Facebook Takes Down ‘Spam’ Pages Promoting Brazil Prez Candidate 

Facebook shut 68 pages and 43 accounts to be promoting the chances of Brazilian right-wing presidential candidate.

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Social media platform Facebook has closed 68 pages and 43 accounts linked to a marketing group believed to be promoting the chances of Brazilian right-wing presidential candidate Jair Bolsonaro.

Facebook issued a statement saying it had acted against the pages and accounts linked to Raposos Fernandes Associates (RFA) “for violating our misrepresentation and spam policies”.

“The people behind RFA created pages using fake accounts or multiple accounts with the same names,” and then “used those pages to post massive amounts of click-bait intended to direct people to websites that are... ad farms,” the statement read.

Facebook said the pages and accounts were deleted for posting spam rather than because of "the type of content they were posting." O Estado de S. Paulo newspaper reported 10 days ago that the RFA accounts formed a massive network of support for Bolsonaro, who faces left-wing candidate Fernando Haddad in a second round runoff on Sunday, 21 October.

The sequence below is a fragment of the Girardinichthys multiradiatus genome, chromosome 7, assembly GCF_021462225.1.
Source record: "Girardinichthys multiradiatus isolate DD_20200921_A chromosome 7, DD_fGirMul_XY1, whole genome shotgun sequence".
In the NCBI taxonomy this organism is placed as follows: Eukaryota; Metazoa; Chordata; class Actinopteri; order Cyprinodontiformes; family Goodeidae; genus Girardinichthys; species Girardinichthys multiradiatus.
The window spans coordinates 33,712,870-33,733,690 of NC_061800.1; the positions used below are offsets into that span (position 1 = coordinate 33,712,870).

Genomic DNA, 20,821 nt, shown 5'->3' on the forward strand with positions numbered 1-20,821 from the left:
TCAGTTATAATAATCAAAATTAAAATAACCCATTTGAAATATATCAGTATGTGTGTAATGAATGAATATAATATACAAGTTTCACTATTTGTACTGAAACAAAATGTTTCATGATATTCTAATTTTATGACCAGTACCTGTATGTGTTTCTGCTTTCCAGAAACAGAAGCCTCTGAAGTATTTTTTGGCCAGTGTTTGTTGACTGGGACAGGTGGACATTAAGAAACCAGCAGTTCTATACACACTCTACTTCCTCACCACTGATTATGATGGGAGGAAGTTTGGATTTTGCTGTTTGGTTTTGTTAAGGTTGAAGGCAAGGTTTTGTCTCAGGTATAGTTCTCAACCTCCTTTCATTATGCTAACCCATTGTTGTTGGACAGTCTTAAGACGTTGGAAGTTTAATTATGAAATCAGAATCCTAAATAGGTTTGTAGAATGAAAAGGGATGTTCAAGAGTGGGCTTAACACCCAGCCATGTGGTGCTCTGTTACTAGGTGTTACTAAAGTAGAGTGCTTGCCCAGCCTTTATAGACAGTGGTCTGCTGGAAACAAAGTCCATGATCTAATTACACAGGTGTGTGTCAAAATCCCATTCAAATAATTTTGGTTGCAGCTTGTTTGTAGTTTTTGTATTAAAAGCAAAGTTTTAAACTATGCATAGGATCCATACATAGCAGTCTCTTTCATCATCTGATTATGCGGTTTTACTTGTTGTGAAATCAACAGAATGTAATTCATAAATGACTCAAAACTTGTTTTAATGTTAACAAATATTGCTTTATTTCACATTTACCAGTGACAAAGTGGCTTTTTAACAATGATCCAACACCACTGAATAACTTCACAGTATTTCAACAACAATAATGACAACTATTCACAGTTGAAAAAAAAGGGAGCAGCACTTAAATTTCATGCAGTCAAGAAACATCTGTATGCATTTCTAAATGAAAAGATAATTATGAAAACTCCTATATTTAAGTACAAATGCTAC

Bolsonaro’s Massive Social Media Presence

Those pages generated 12.6 million interactions during the month leading up to the newspaper's article, O Estado said, far more than the interactions recorded by international superstars such as footballer Neymar.

Having taken top spot with 46 percent of the vote in the first round of elections just over two weeks ago, Bolsonaro leads Haddad by 18 points in the latest polls, thanks in no small part to an impressive social media presence.

Unable to campaign since the beginning of September when Bolsonaro was hospitalised following a shocking public attack in which he was stabbed in the abdomen, he has conducted most his presidential bid online. He has 14 million followers across Facebook, Twitter and Instagram, compared to just 2.8 million for Haddad.


Last week, Folha de S Paulo newspaper claimed millions of pro-Bolsonaro WhatsApp messages had been sent out just before the first round of elections (October 7) with the complicity of various businesses.

If true, it would be a crime as businesses have been banned from financing electoral campaigns since 2015.

Brazil's top electoral court and the federal police have opened an investigation, while Haddad has called for Bolsonaro to be disqualified.

But the right-wing candidate's loyalists have also accused Haddad's Workers' Party of publishing false information during the often bitter and polarised campaign.

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Topics:  Facebook   Brazil   Right Wing Politics 

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